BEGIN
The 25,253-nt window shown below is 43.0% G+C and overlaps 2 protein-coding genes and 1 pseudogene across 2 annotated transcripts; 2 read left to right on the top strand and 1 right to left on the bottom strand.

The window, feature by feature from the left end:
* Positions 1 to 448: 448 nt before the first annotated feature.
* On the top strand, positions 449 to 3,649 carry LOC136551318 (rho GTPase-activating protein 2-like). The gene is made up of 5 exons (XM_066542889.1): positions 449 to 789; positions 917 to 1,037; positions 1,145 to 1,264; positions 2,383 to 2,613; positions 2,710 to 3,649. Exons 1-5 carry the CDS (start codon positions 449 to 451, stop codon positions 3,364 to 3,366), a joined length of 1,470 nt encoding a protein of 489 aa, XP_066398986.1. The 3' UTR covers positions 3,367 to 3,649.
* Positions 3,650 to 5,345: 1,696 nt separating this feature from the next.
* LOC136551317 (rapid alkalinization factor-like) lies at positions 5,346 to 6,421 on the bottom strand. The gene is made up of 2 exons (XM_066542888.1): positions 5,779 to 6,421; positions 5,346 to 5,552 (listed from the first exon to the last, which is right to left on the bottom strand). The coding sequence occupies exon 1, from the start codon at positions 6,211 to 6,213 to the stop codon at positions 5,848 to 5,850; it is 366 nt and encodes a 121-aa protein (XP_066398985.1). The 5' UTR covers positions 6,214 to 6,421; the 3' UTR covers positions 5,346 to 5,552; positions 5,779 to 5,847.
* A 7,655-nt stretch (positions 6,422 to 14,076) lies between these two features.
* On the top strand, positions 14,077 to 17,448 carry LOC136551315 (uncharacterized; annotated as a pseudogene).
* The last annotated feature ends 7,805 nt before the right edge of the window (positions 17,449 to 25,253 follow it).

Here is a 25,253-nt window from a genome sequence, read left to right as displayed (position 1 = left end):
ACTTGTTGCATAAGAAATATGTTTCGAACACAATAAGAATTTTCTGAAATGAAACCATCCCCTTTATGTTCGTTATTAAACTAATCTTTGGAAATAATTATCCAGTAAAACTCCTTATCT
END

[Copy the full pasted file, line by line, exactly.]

The 25,253-nt window shown below is 43.0% G+C and overlaps 2 protein-coding genes and 1 pseudogene across 2 annotated transcripts; 2 read left to right on the top strand and 1 right to left on the bottom strand.

The window, feature by feature from the left end:
* Positions 1 to 448: 448 nt before the first annotated feature.
* On the top strand, positions 449 to 3,649 carry LOC136551318 (rho GTPase-activating protein 2-like). The gene is made up of 5 exons (XM_066542889.1): positions 449 to 789; positions 917 to 1,037; positions 1,145 to 1,264; positions 2,383 to 2,613; positions 2,710 to 3,649. Exons 1-5 carry the CDS (start codon positions 449 to 451, stop codon positions 3,364 to 3,366), a joined length of 1,470 nt encoding a protein of 489 aa, XP_066398986.1. The 3' UTR covers positions 3,367 to 3,649.
* Positions 3,650 to 5,345: 1,696 nt separating this feature from the next.
* LOC136551317 (rapid alkalinization factor-like) lies at positions 5,346 to 6,421 on the bottom strand. The gene is made up of 2 exons (XM_066542888.1): positions 5,779 to 6,421; positions 5,346 to 5,552 (listed from the first exon to the last, which is right to left on the bottom strand). The coding sequence occupies exon 1, from the start codon at positions 6,211 to 6,213 to the stop codon at positions 5,848 to 5,850; it is 366 nt and encodes a 121-aa protein (XP_066398985.1). The 5' UTR covers positions 6,214 to 6,421; the 3' UTR covers positions 5,346 to 5,552; positions 5,779 to 5,847.
* A 7,655-nt stretch (positions 6,422 to 14,076) lies between these two features.
* On the top strand, positions 14,077 to 17,448 carry LOC136551315 (uncharacterized; annotated as a pseudogene).
* The last annotated feature ends 7,805 nt before the right edge of the window (positions 17,449 to 25,253 follow it).

Here is a 25,253-nt window from a genome sequence, read left to right as displayed (position 1 = left end):
ACTTGTTGCATAAGAAATATGTTTCGAACACAATAAGAATTTTCTGAAATGAAACCATCCCCTTTATGTTCGTTATTAAACTAATCTTTGGAAATAATTATCCAGTAAAACTCCTTATCT